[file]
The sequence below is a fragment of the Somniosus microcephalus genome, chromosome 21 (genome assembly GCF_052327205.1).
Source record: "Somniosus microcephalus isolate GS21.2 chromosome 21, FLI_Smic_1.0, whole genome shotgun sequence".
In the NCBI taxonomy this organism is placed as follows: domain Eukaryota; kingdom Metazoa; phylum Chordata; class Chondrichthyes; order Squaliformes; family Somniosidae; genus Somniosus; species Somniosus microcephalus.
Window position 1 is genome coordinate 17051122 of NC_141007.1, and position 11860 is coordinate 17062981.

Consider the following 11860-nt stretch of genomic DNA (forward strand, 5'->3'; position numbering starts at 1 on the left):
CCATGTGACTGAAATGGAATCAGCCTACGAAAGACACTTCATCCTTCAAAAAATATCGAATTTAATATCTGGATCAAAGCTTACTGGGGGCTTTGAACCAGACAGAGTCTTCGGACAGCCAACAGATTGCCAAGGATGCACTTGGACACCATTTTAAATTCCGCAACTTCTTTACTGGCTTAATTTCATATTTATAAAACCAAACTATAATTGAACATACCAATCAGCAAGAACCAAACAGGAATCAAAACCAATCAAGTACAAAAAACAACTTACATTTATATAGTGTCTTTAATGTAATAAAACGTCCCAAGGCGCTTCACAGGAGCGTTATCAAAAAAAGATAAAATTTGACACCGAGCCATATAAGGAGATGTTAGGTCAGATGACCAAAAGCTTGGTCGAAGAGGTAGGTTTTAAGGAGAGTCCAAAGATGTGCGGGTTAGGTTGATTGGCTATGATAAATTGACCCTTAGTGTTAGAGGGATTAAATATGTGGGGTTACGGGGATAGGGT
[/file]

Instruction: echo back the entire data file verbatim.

The sequence below is a fragment of the Somniosus microcephalus genome, chromosome 21 (genome assembly GCF_052327205.1).
Source record: "Somniosus microcephalus isolate GS21.2 chromosome 21, FLI_Smic_1.0, whole genome shotgun sequence".
In the NCBI taxonomy this organism is placed as follows: domain Eukaryota; kingdom Metazoa; phylum Chordata; class Chondrichthyes; order Squaliformes; family Somniosidae; genus Somniosus; species Somniosus microcephalus.
Window position 1 is genome coordinate 17051122 of NC_141007.1, and position 11860 is coordinate 17062981.

Consider the following 11860-nt stretch of genomic DNA (forward strand, 5'->3'; position numbering starts at 1 on the left):
CCATGTGACTGAAATGGAATCAGCCTACGAAAGACACTTCATCCTTCAAAAAATATCGAATTTAATATCTGGATCAAAGCTTACTGGGGGCTTTGAACCAGACAGAGTCTTCGGACAGCCAACAGATTGCCAAGGATGCACTTGGACACCATTTTAAATTCCGCAACTTCTTTACTGGCTTAATTTCATATTTATAAAACCAAACTATAATTGAACATACCAATCAGCAAGAACCAAACAGGAATCAAAACCAATCAAGTACAAAAAACAACTTACATTTATATAGTGTCTTTAATGTAATAAAACGTCCCAAGGCGCTTCACAGGAGCGTTATCAAAAAAAGATAAAATTTGACACCGAGCCATATAAGGAGATGTTAGGTCAGATGACCAAAAGCTTGGTCGAAGAGGTAGGTTTTAAGGAGAGTCCAAAGATGTGCGGGTTAGGTTGATTGGCTATGATAAATTGACCCTTAGTGTTAGAGGGATTAAATATGTGGGGTTACGGGGATAGGGT